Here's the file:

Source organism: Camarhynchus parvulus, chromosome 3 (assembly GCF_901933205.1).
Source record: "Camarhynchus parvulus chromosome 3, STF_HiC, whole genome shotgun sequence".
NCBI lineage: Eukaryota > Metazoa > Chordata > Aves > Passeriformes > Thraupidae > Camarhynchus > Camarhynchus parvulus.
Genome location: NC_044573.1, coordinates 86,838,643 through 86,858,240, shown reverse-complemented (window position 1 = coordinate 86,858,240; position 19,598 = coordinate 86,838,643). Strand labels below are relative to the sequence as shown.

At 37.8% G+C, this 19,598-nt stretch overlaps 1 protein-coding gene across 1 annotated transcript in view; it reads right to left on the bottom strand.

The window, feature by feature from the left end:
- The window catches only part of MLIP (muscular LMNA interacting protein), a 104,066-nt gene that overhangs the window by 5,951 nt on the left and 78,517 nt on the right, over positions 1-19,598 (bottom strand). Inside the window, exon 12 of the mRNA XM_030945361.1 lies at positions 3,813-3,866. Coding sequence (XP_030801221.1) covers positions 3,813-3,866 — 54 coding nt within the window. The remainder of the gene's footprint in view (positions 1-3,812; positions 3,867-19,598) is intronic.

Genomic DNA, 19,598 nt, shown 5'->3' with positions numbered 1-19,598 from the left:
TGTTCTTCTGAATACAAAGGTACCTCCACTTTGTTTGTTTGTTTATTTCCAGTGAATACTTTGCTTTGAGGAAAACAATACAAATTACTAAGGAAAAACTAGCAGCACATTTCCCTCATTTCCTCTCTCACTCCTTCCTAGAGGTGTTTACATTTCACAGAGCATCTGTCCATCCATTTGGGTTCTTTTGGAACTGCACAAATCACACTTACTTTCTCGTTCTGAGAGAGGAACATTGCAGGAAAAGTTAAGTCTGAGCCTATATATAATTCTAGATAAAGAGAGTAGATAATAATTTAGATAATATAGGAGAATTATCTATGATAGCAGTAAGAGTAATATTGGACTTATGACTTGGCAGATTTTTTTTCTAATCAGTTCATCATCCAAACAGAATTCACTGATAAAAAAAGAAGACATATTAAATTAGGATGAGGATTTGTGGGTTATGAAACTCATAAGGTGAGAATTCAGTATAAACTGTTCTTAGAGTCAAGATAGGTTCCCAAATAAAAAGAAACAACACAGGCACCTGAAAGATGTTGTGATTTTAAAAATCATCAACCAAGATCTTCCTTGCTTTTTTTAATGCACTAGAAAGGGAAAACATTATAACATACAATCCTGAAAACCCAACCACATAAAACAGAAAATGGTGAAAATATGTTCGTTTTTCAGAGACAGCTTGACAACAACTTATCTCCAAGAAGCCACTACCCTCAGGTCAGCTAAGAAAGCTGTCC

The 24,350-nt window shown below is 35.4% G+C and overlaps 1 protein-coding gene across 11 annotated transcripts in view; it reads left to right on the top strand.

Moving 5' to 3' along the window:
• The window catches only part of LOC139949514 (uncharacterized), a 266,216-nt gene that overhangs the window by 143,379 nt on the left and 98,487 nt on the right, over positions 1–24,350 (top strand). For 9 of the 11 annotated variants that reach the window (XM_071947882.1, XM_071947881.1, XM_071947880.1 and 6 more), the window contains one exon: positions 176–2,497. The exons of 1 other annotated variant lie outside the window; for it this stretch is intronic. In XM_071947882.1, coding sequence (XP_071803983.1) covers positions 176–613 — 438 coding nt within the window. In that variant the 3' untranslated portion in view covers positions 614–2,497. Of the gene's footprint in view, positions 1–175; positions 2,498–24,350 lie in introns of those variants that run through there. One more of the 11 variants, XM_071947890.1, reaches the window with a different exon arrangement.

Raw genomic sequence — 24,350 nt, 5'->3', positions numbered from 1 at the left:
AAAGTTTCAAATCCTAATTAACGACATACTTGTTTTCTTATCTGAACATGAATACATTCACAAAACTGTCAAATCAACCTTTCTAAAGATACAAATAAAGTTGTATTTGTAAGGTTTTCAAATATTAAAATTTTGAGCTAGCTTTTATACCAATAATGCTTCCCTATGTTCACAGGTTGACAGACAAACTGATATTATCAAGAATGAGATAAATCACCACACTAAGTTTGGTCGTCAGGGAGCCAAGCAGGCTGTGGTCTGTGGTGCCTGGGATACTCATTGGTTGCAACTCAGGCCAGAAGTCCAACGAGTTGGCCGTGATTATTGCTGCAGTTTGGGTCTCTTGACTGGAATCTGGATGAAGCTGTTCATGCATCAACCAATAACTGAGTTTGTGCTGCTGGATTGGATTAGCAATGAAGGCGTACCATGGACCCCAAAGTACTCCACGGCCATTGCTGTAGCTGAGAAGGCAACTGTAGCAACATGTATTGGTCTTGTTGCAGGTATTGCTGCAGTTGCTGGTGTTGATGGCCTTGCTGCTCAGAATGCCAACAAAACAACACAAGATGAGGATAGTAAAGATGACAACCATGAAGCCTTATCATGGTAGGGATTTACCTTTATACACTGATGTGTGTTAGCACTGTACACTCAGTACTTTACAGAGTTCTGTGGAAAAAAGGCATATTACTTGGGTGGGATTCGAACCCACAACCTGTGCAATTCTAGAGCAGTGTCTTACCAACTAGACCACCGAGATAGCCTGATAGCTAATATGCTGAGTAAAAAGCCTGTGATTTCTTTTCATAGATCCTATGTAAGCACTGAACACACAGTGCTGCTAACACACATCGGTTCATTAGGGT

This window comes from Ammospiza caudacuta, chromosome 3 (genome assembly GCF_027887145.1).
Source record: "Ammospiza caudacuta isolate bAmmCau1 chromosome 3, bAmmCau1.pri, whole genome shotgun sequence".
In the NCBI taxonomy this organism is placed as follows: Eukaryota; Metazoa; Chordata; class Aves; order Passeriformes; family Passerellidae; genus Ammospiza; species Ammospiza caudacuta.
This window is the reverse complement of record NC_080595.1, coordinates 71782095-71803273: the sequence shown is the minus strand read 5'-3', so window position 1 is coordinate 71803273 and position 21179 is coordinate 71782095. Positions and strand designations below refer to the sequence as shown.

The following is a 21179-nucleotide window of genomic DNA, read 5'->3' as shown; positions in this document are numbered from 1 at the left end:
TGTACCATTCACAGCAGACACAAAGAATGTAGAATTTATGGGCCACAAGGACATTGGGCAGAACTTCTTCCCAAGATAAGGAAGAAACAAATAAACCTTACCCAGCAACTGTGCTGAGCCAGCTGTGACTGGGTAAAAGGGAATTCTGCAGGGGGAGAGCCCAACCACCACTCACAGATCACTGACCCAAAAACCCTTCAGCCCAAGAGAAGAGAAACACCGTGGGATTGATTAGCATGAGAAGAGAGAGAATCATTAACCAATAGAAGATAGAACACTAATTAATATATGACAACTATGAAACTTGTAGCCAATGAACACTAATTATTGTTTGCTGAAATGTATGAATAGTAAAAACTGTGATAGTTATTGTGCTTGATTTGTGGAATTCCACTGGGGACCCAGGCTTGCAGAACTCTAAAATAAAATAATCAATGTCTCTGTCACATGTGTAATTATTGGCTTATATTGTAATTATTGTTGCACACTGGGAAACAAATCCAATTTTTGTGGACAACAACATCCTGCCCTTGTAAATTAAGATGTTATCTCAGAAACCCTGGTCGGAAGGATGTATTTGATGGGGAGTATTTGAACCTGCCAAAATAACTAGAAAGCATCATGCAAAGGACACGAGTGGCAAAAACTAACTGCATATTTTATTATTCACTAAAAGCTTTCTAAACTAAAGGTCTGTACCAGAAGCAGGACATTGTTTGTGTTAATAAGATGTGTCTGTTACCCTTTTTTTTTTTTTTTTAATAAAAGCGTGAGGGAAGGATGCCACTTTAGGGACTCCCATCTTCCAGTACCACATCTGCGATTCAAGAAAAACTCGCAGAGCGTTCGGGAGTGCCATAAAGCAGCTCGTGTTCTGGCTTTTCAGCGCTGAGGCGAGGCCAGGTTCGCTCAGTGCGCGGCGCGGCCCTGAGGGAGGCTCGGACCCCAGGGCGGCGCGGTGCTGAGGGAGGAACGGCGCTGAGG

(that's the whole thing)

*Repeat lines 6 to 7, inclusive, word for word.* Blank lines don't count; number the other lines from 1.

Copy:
The window, feature by feature from the left end:
- The window catches only part of MLIP (muscular LMNA interacting protein), a 104,066-nt gene that overhangs the window by 5,951 nt on the left and 78,517 nt on the right, over positions 1-19,598 (bottom strand). Inside the window, exon 12 of the mRNA XM_030945361.1 lies at positions 3,813-3,866. Coding sequence (XP_030801221.1) covers positions 3,813-3,866 — 54 coding nt within the window. The remainder of the gene's footprint in view (positions 1-3,812; positions 3,867-19,598) is intronic.